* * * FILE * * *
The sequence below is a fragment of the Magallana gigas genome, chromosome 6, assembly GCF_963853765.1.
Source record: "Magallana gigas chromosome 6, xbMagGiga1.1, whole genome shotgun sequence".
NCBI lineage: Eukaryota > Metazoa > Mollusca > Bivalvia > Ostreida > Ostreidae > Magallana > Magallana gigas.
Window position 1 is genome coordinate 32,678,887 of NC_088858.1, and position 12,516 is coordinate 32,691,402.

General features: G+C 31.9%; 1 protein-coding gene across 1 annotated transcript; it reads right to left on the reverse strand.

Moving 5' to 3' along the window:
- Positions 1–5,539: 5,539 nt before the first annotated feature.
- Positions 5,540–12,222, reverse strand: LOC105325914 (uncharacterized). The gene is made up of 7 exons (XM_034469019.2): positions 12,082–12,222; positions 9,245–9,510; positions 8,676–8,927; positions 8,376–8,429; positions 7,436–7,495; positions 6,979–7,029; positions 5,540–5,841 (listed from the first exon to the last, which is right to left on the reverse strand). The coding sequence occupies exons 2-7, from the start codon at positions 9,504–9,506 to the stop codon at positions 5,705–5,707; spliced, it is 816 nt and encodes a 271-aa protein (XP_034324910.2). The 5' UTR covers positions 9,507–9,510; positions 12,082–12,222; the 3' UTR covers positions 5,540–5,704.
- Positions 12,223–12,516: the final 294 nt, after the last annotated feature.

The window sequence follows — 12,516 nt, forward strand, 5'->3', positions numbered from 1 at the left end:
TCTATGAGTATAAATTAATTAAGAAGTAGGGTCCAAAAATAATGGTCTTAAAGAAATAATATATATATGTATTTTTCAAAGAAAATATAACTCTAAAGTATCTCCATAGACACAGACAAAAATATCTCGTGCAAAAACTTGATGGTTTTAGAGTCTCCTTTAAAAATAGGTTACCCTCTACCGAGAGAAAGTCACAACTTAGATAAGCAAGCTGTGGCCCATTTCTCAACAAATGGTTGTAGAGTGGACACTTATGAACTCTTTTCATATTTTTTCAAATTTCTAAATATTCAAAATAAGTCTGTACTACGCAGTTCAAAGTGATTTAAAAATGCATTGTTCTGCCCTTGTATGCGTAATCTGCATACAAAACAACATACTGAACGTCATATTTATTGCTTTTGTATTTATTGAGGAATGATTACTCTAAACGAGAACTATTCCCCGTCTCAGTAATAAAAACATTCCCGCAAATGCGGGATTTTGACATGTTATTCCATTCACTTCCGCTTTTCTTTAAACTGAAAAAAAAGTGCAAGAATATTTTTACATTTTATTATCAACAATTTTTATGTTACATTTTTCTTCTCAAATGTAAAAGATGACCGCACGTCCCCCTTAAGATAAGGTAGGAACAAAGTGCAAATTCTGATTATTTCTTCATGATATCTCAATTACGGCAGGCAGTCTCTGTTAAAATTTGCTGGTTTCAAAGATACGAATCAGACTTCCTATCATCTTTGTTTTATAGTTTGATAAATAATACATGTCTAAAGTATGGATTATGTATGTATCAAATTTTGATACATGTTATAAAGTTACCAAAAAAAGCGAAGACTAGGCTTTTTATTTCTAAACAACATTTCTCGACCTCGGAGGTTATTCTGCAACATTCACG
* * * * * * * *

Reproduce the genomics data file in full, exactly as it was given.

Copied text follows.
The sequence below is a fragment of the Magallana gigas genome, chromosome 6, assembly GCF_963853765.1.
Source record: "Magallana gigas chromosome 6, xbMagGiga1.1, whole genome shotgun sequence".
NCBI lineage: Eukaryota > Metazoa > Mollusca > Bivalvia > Ostreida > Ostreidae > Magallana > Magallana gigas.
Window position 1 is genome coordinate 32,678,887 of NC_088858.1, and position 12,516 is coordinate 32,691,402.

General features: G+C 31.9%; 1 protein-coding gene across 1 annotated transcript; it reads right to left on the reverse strand.

Moving 5' to 3' along the window:
- Positions 1–5,539: 5,539 nt before the first annotated feature.
- Positions 5,540–12,222, reverse strand: LOC105325914 (uncharacterized). The gene is made up of 7 exons (XM_034469019.2): positions 12,082–12,222; positions 9,245–9,510; positions 8,676–8,927; positions 8,376–8,429; positions 7,436–7,495; positions 6,979–7,029; positions 5,540–5,841 (listed from the first exon to the last, which is right to left on the reverse strand). The coding sequence occupies exons 2-7, from the start codon at positions 9,504–9,506 to the stop codon at positions 5,705–5,707; spliced, it is 816 nt and encodes a 271-aa protein (XP_034324910.2). The 5' UTR covers positions 9,507–9,510; positions 12,082–12,222; the 3' UTR covers positions 5,540–5,704.
- Positions 12,223–12,516: the final 294 nt, after the last annotated feature.

The window sequence follows — 12,516 nt, forward strand, 5'->3', positions numbered from 1 at the left end:
TCTATGAGTATAAATTAATTAAGAAGTAGGGTCCAAAAATAATGGTCTTAAAGAAATAATATATATATGTATTTTTCAAAGAAAATATAACTCTAAAGTATCTCCATAGACACAGACAAAAATATCTCGTGCAAAAACTTGATGGTTTTAGAGTCTCCTTTAAAAATAGGTTACCCTCTACCGAGAGAAAGTCACAACTTAGATAAGCAAGCTGTGGCCCATTTCTCAACAAATGGTTGTAGAGTGGACACTTATGAACTCTTTTCATATTTTTTCAAATTTCTAAATATTCAAAATAAGTCTGTACTACGCAGTTCAAAGTGATTTAAAAATGCATTGTTCTGCCCTTGTATGCGTAATCTGCATACAAAACAACATACTGAACGTCATATTTATTGCTTTTGTATTTATTGAGGAATGATTACTCTAAACGAGAACTATTCCCCGTCTCAGTAATAAAAACATTCCCGCAAATGCGGGATTTTGACATGTTATTCCATTCACTTCCGCTTTTCTTTAAACTGAAAAAAAAGTGCAAGAATATTTTTACATTTTATTATCAACAATTTTTATGTTACATTTTTCTTCTCAAATGTAAAAGATGACCGCACGTCCCCCTTAAGATAAGGTAGGAACAAAGTGCAAATTCTGATTATTTCTTCATGATATCTCAATTACGGCAGGCAGTCTCTGTTAAAATTTGCTGGTTTCAAAGATACGAATCAGACTTCCTATCATCTTTGTTTTATAGTTTGATAAATAATACATGTCTAAAGTATGGATTATGTATGTATCAAATTTTGATACATGTTATAAAGTTACCAAAAAAAGCGAAGACTAGGCTTTTTATTTCTAAACAACATTTCTCGACCTCGGAGGTTATTCTGCAACATTCACG